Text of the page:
James Bond to drive electric Aston Martin in new film — media reports

The Aston Martin logo on the front of a car at a dealership in Singapore June 1, 2017. (Reuters)
Updated 14 March 2019
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James Bond to drive electric Aston Martin in new film — media reports

  • Daniel Craig will be taking to the wheel of the luxury car company’s new 250,000 British pound ($330,000) Rapide E, its first electric car

LONDON: Famous for his high speed car chases, James Bond is hardly an obvious tree hugger. But the world’s best known spy has apparently gone green, with British media reporting on Thursday that he is switching to an electric Aston Martin.
The suave secret agent, played by Daniel Craig, will be taking to the wheel of the luxury car company’s new 250,000 British pound ($330,000) Rapide E, its first electric car, in the 25th Bond movie, the reports said.
Aston Martin confirmed it was manufacturing a limited edition of 155 models of the car, but refused to say whether ‘007’ would be driving one in the film due out next year.
Britain’s Sun newspaper reported that the decision was spearheaded by the film’s director Cary Joji Fukunaga, quoting an insider who described him as a “total tree-hugger.”
“Everybody is afraid of Bond getting labelled ‘too PC’ (politically correct), but they all felt the time was right to put him in a zero emission vehicle,” the insider was quoted as saying.
American Fukunaga replaced British director Danny Boyle, who pulled out of the movie last year due to “creative differences.”
Craig will be playing Bond for a fifth time in the as yet untitled movie. It is expected to be his last stint as the secret agent created by author Ian Fleming in 1953.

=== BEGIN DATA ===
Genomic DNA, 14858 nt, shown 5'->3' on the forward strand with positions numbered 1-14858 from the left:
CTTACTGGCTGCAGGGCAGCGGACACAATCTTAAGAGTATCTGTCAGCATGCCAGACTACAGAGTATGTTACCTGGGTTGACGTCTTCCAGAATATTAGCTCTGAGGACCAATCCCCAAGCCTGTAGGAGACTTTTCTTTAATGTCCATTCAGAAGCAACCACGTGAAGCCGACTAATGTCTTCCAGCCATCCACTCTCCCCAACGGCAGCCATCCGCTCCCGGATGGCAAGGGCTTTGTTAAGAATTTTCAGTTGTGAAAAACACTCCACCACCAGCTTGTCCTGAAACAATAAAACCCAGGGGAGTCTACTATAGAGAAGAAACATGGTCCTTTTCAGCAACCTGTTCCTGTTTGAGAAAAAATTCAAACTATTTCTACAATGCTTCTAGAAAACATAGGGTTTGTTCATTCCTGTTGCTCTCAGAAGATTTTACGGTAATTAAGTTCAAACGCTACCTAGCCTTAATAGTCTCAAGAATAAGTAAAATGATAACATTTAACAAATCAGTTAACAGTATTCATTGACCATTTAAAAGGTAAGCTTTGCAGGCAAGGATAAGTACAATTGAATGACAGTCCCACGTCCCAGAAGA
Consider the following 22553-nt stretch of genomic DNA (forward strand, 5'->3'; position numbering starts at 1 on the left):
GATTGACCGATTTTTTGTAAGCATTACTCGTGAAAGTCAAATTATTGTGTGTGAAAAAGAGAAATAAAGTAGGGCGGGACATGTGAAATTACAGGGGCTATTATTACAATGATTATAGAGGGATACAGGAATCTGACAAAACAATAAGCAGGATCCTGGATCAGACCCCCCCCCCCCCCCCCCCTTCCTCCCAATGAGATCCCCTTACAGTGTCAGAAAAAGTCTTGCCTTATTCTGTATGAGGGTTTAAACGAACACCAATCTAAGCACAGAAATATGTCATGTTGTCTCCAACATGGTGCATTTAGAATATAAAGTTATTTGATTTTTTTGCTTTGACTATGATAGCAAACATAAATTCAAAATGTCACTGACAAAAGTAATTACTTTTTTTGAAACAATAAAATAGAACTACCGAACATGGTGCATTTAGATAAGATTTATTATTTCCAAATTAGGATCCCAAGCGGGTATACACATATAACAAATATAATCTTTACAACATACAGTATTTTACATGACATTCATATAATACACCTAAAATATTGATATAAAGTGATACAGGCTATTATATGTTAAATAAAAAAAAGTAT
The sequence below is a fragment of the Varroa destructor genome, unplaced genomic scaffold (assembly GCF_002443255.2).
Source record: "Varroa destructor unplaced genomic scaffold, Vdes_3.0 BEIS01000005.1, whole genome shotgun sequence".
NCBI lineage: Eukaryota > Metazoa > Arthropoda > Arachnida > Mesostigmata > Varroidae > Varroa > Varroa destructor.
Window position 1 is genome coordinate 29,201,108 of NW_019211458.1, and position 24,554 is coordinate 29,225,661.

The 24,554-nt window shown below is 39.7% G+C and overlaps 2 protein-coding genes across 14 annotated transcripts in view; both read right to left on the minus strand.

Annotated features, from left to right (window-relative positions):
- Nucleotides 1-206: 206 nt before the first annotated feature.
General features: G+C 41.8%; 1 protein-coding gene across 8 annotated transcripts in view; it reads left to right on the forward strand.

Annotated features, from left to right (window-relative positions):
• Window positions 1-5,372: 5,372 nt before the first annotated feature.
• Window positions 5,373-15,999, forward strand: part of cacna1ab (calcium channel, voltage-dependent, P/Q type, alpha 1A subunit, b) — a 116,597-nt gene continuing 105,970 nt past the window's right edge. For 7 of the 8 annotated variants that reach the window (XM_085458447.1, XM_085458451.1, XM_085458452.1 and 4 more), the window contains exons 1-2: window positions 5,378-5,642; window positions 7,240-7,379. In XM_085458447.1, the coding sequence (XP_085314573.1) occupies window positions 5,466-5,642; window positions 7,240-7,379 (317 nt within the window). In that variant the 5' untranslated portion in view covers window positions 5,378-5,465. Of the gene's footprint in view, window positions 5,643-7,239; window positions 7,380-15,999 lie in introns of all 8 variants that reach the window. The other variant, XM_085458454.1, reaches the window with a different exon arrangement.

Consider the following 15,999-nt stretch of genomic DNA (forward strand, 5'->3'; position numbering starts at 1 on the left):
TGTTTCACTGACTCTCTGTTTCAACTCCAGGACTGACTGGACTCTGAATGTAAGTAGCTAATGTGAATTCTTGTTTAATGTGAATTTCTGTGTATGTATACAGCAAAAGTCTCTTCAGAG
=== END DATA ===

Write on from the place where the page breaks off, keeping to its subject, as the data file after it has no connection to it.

Powered by an 800-volt battery system, the Rapide E is expected to have a top speed of 155mph (250 kph) with a 0-60mph acceleration time of under 4 seconds, according to Aston Martin.
But there is one snag — Bond may have to find somewhere to plug in after 200 miles.
Global automakers are planning a $300 billion surge in spending on electric vehicle technology over the next five to 10 years, according to a Reuters analysis.
The growth is driven largely by environmental concerns and government policy, and supported by rapid technological advances that have improved battery cost, range and charging time. ($1 = 0.7553 pounds)


Google to prompt Android users to choose preferred browsers to allay EU concerns

Updated 20 March 2019
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Google to prompt Android users to choose preferred browsers to allay EU concerns

  • The European Commission last year fined Google for using its mobile software to block rivals
  • Google will now try to ensure that Android users are aware of other browsers and search engines

BRUSSELS, Belgium: Alphabet’s Google will prompt Android users to choose their preferred browsers and search apps, a senior Google executive said on Tuesday, as the company seeks to allay EU antitrust concerns and ward off fresh sanctions.
The European Commission last year handed Google a record 4.34 billion euro ($4.9 billion) fine for using the market power of its mobile software to block rivals in areas such as Internet browsing. By pre-installing its Chrome browser and Google search app on Android devices, Google had an unfair advantage over its rivals, EU enforcers said.
Google will now try to ensure that Android users are aware of browsers and search engines other than its own services, Kent Walker, senior vice president of global affairs, said in a blog.
“In the coming months, via the Play Store, we’ll start asking users of existing and new Android devices in Europe which browser and search apps they would like to use,” he wrote without providing details.
The company, which introduced a licensing fee for device makers to access its app marketplace after the EU sanction, does not plan to scrap the charge.
Google could be fined up to 5 percent of Alphabet’s average daily worldwide turnover if it fails to comply with the EU order to stop anti-competitive practices.